Sexual Behavioral Modification, STD Treatment Do Not Reduce HIV Incidence in Ugandan Rural Communities, Study Shows
A large trial examining whether sexual behavior modification and sexually transmitted disease management could cut HIV transmission in Africa had "no effect" on HIV infection rates during the three-year study, London's Times reports. The study, which is published in the Feb. 22 issue of the Lancet, involved distributing 1.5 million condoms, treating 12,000 STD cases and counseling 15,000 people on HIV prevention strategies (Hawkes, Times, 2/21). Researchers from the Medical Research Council Program on AIDS in Uganda and colleagues examined 96,000 people age 13 or older in 18 rural communities in Uganda between 1994 and 2000 (Kamali et al., Lancet, 2/22). The researchers divided the study participants into three groups: the first received information and advice about reducing risky behaviors; the second group received this advice plus treatment for existing STDs; and the third group served as a control group (Times, 2/21). They examined the groups to determine the incidence of HIV, herpes simplex virus-2, active syphilis, gonorrhea, chlamydia, genital ulcers and "markers of behavioral change" (Lancet, 2/22).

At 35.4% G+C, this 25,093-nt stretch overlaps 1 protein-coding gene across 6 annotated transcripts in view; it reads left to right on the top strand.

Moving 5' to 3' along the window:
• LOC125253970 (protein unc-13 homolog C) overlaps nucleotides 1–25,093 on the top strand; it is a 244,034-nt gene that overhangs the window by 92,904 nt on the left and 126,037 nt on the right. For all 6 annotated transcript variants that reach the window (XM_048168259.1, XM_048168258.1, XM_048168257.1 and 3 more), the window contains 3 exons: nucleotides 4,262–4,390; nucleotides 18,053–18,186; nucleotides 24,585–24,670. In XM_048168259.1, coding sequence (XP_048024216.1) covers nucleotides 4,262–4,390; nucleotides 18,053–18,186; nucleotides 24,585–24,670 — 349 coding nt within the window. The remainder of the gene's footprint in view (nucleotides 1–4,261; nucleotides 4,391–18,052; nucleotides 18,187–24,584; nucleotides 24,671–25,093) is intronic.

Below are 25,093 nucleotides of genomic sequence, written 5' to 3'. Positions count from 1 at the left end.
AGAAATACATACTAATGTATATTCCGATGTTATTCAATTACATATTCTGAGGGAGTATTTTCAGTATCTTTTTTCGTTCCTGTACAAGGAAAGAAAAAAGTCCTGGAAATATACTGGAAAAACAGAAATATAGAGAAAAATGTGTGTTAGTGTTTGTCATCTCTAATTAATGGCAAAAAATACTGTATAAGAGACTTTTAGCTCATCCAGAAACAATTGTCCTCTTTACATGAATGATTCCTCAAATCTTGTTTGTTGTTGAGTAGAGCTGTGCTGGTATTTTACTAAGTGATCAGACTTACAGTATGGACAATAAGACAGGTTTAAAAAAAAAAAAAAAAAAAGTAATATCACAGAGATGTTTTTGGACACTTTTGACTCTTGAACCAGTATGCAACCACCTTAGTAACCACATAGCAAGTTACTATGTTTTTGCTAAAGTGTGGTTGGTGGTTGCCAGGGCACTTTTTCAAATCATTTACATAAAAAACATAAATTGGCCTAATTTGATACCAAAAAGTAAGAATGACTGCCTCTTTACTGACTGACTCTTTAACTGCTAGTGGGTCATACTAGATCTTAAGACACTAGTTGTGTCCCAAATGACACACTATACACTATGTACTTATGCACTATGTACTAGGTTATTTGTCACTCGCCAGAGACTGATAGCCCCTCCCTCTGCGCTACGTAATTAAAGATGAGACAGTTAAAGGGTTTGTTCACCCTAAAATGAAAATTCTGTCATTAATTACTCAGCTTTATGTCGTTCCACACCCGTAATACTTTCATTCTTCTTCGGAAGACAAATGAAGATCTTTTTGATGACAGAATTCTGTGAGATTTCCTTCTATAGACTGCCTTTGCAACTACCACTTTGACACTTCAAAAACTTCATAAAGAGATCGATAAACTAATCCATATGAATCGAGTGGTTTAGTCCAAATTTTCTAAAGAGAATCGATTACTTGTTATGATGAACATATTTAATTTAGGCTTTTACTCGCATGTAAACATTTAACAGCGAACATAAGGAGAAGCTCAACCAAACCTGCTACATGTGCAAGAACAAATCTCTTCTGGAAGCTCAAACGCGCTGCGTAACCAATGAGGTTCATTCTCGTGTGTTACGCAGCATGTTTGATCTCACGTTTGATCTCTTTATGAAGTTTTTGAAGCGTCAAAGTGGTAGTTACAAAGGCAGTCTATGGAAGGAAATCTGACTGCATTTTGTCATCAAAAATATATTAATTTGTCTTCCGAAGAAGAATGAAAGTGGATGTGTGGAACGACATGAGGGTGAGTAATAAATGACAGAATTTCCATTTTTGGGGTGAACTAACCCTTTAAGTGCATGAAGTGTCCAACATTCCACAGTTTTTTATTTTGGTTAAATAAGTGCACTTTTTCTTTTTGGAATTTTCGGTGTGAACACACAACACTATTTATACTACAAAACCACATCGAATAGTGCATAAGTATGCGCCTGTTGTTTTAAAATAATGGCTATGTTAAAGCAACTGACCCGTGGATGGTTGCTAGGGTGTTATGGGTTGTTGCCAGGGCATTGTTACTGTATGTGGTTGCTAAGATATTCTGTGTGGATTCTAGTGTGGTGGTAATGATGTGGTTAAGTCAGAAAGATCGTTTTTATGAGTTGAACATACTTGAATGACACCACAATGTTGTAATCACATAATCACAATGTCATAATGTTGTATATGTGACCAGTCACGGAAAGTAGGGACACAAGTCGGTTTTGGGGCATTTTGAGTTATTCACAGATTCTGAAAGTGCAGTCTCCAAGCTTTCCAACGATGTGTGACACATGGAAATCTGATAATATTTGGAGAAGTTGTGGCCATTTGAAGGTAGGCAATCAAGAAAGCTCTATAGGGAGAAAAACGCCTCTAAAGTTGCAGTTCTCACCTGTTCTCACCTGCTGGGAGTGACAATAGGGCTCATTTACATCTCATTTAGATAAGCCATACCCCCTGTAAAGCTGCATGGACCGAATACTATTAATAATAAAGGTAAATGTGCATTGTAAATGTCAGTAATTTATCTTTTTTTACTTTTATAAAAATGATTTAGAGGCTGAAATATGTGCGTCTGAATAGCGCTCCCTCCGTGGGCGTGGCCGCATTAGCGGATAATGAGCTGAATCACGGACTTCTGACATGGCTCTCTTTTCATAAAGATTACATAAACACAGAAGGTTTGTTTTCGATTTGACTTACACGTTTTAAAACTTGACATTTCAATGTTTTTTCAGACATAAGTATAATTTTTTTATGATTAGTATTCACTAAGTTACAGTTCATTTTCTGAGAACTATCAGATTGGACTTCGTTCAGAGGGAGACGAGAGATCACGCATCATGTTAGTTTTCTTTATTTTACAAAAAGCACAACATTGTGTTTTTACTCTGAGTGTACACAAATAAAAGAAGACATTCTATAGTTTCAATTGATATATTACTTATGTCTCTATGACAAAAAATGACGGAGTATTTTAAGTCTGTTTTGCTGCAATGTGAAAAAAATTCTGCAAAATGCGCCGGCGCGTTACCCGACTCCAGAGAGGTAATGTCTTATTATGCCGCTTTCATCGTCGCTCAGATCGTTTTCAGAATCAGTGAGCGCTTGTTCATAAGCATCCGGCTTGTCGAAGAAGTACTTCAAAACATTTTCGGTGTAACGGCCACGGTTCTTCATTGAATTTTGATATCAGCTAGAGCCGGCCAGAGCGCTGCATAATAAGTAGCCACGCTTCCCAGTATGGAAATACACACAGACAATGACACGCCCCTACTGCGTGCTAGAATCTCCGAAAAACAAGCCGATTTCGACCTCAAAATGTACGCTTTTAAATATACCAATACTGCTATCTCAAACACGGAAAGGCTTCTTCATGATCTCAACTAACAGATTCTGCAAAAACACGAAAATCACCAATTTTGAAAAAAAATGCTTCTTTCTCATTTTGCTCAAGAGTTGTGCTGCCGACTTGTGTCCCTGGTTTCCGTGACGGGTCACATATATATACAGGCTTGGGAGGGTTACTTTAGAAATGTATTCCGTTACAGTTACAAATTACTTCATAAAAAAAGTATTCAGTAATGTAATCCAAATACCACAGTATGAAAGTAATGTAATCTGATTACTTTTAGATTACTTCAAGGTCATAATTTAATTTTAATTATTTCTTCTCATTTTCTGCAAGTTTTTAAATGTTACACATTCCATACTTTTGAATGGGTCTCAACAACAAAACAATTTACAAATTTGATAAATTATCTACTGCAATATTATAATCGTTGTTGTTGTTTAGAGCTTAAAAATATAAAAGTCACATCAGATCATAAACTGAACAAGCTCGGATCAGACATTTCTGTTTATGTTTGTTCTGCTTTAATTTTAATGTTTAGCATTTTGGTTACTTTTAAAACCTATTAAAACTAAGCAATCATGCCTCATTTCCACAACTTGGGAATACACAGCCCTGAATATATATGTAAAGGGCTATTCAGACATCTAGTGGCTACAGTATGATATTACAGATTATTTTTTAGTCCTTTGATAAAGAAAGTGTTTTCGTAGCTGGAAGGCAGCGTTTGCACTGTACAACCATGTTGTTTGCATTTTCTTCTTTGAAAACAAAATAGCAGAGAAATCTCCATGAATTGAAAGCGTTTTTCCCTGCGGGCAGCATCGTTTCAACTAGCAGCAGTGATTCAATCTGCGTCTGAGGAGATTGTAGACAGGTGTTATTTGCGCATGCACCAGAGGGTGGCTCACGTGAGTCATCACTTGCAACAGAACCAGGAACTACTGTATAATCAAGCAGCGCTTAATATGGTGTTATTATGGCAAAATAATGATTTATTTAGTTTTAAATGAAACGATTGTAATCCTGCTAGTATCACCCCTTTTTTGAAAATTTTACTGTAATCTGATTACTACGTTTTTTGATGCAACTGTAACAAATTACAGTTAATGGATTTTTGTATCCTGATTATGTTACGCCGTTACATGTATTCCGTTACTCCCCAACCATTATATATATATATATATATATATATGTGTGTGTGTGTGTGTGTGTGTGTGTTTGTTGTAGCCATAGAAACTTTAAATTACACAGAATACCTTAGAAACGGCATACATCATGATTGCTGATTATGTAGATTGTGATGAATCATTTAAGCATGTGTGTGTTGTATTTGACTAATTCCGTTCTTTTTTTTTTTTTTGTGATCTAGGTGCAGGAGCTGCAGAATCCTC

The study showed that the interventions resulted in "no measurable reduction" in the number of new HIV cases, but they did detect "significant" drops in syphilis and gonorrhea cases, the Times reports. The study also found that although sexual behaviors were influenced -- the proportion of participants reporting casual sexual partners dropped from 35% to 15% and the proportion who said they had used a condom with their last sexual partner increased from 21% to 65% -- the number of new HIV cases was "much the same" across the three groups, according to the Times. In an accompanying commentary, Judith Stephenson and Frances Cowan of the Royal Free and University College Medical School write that the study might have been "the right trial done at the wrong time," when people were already beginning to reduce their risky behaviors. They add, "Many people will be disappointed" by the lack of impact on HIV rates, despite an "apparently appropriate intervention that reduced other STDs and was implemented on a huge scale with great care and commitment in a stricken country" (Times, 2/21). Stephenson and Cowan conclude, "The evaluation of complex behavioral interventions is challenging, but expertise in this area is accumulating. The development, piloting and full-scale evaluation of promising interventions is essential to the success of HIV prevention and should receive greater priority" (Stephenson/Cowan, Lancet, 2/22).